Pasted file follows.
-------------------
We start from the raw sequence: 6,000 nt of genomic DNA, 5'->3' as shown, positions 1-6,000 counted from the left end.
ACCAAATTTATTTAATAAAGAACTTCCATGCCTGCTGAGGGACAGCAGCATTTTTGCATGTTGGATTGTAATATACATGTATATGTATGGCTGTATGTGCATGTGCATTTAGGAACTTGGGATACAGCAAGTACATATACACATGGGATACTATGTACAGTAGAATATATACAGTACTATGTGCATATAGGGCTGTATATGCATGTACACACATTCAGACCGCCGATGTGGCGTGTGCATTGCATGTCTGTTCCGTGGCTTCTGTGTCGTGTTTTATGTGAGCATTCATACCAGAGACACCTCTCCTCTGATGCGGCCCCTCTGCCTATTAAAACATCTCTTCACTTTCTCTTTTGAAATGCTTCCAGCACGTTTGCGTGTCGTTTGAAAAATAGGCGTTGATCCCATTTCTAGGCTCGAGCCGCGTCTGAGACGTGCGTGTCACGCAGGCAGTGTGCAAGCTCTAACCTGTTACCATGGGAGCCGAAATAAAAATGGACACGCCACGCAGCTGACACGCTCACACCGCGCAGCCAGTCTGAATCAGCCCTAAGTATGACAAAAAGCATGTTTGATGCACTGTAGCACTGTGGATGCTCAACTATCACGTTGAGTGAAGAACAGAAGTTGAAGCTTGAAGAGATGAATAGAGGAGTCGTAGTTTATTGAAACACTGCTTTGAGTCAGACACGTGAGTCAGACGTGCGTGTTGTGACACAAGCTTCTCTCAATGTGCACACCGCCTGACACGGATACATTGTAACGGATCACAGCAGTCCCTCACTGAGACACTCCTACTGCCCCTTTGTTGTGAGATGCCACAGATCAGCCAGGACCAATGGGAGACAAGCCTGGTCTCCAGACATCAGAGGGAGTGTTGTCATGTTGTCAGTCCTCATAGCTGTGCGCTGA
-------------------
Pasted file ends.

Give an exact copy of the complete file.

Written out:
We start from the raw sequence: 6,000 nt of genomic DNA, 5'->3' as shown, positions 1-6,000 counted from the left end.
ACCAAATTTATTTAATAAAGAACTTCCATGCCTGCTGAGGGACAGCAGCATTTTTGCATGTTGGATTGTAATATACATGTATATGTATGGCTGTATGTGCATGTGCATTTAGGAACTTGGGATACAGCAAGTACATATACACATGGGATACTATGTACAGTAGAATATATACAGTACTATGTGCATATAGGGCTGTATATGCATGTACACACATTCAGACCGCCGATGTGGCGTGTGCATTGCATGTCTGTTCCGTGGCTTCTGTGTCGTGTTTTATGTGAGCATTCATACCAGAGACACCTCTCCTCTGATGCGGCCCCTCTGCCTATTAAAACATCTCTTCACTTTCTCTTTTGAAATGCTTCCAGCACGTTTGCGTGTCGTTTGAAAAATAGGCGTTGATCCCATTTCTAGGCTCGAGCCGCGTCTGAGACGTGCGTGTCACGCAGGCAGTGTGCAAGCTCTAACCTGTTACCATGGGAGCCGAAATAAAAATGGACACGCCACGCAGCTGACACGCTCACACCGCGCAGCCAGTCTGAATCAGCCCTAAGTATGACAAAAAGCATGTTTGATGCACTGTAGCACTGTGGATGCTCAACTATCACGTTGAGTGAAGAACAGAAGTTGAAGCTTGAAGAGATGAATAGAGGAGTCGTAGTTTATTGAAACACTGCTTTGAGTCAGACACGTGAGTCAGACGTGCGTGTTGTGACACAAGCTTCTCTCAATGTGCACACCGCCTGACACGGATACATTGTAACGGATCACAGCAGTCCCTCACTGAGACACTCCTACTGCCCCTTTGTTGTGAGATGCCACAGATCAGCCAGGACCAATGGGAGACAAGCCTGGTCTCCAGACATCAGAGGGAGTGTTGTCATGTTGTCAGTCCTCATAGCTGTGCGCTGA